It is for this reason that it is hard for me to single out a particular ‘greatest mentor’ because I’ve had the opportunity to grow and learn within an incredible community of leaders and colleagues since I’ve moved to San Diego.  The Regional Admission Counselors of California have played a pivotal role in this community, affording me the opportunity to learn from admission professional from a wide variety of backgrounds and experiences.  Ed and Terri Devine have also played a huge role in this mentor community of mine.  I’ll tell you this, if you have never had the opportunity to talk about life, work, and having fun with Devines, you’re doing something wrong.  Do yourself a favor and introduce yourself to them and start getting to know two of the best humans in college admission.  Finally, I can’t forget to mention the senior leadership of the Miami University Office of Admission, who round out my mentor community.  When it could be easy for them to forget about the regional staff member three time zones away, the leadership team in my office has continually invested in me and modeled how to be a great supervisor and leader.

Joel Ontiveros (1)JOEL ONTIVEROS – UCLA
I have been very lucky in the relationships and mentors I have found along the way during my first 25 years of life. From former supervisors to peer mentors, I truly believe the people I have surrounded myself with have made me the young professional I am today. However, one mentor will always stand out against the rest, as he was the first to motivate me into action and change the way I view the world.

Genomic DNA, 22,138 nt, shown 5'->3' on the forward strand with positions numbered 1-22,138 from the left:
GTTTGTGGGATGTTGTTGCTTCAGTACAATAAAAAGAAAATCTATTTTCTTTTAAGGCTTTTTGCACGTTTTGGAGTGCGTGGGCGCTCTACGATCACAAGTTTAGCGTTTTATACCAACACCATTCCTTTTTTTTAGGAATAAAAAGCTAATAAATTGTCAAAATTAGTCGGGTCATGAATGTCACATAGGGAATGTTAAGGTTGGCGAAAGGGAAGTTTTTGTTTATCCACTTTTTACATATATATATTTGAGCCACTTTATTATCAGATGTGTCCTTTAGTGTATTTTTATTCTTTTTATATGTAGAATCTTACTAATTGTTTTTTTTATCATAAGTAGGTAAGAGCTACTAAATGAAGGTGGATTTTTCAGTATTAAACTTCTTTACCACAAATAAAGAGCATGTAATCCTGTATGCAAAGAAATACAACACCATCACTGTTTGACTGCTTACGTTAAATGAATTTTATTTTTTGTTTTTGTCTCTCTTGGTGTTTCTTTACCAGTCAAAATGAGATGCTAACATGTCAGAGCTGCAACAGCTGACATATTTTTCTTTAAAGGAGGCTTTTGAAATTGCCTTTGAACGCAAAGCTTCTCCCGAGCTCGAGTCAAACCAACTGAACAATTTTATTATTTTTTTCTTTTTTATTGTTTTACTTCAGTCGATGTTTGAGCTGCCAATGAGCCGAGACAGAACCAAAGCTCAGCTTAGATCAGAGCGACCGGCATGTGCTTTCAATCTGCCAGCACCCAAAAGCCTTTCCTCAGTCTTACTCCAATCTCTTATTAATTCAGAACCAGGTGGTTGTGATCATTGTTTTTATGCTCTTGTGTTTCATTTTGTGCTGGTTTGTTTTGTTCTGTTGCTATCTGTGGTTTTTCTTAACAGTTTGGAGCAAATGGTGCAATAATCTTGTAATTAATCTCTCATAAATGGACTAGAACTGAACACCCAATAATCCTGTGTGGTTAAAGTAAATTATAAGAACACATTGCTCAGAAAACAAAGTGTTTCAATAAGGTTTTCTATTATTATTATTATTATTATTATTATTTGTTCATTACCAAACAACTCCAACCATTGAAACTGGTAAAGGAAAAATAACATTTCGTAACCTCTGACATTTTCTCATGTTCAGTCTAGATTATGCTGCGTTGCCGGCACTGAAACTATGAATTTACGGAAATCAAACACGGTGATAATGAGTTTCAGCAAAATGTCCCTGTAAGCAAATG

We call him Chase (he hates being called Mr. Chase), and he is the acting advisor for my old middle school’s Associated Student Body. I’ve known Chase since I was in 6th grade, and there isn’t a leadership institute or job interview to this day where I don’t think about some of the things I learned from him. Chase was the kind of middle school teacher that would motivate and inspire each and every student he interacted with. Whether you were in his history class or a member of the ASB, Chase made his students feel appreciated as well as treated them with respect. He was comical, engaging, supportive, and inclusive. Since Chase was so “real” with his students, there will always be one interaction with him that has resonated with me throughout my life.

In sixth grade, I knew I was going to be the next Michael Jordan. I was on the middle school basketball team and practiced everyday at home until the sun went down (the only requirements needed to become the next MJ at such a young age). During basketball season, Chase had encouraged me to sign up for a leadership camp over a certain weekend. Since most of our games occurred on weekdays, I signed up for the camp. Little did I know, a couple days later, our basketball team was scheduled for a last minute basketball tournament in the area. Of course, I had a small “what would MJ do” moment and decided I would have to attend the basketball tournament.

I went to inform Chase that I could no longer attend the leadership camp. Chase politely heard me out, but then ultimately did what Chase does best. He treated me like a young adult. He stated that the decision was mine, but he also told me to consider the impact I had on others. I had been given a responsibility in representing our ASB at the leadership camp, and that he was ultimately disappointed in me for not following through with my word.

Looking back it can seem like this small experience was just a middle school kid not being very reliable. But in that moment, Chase had given me a crash course on accountability, how my actions can impact others, and what it means to be selfless instead of selfish.

Needless to say, I did not become the next Michael Jordan. However, that small lesson from Chase impacted me for years to come and even to this day. I have had plenty of fantastic mentors that have reinforced and taught me values necessary to live a healthy and wholesome life. However, there is always a day or two every month that I ask myself, “What would Chase do?”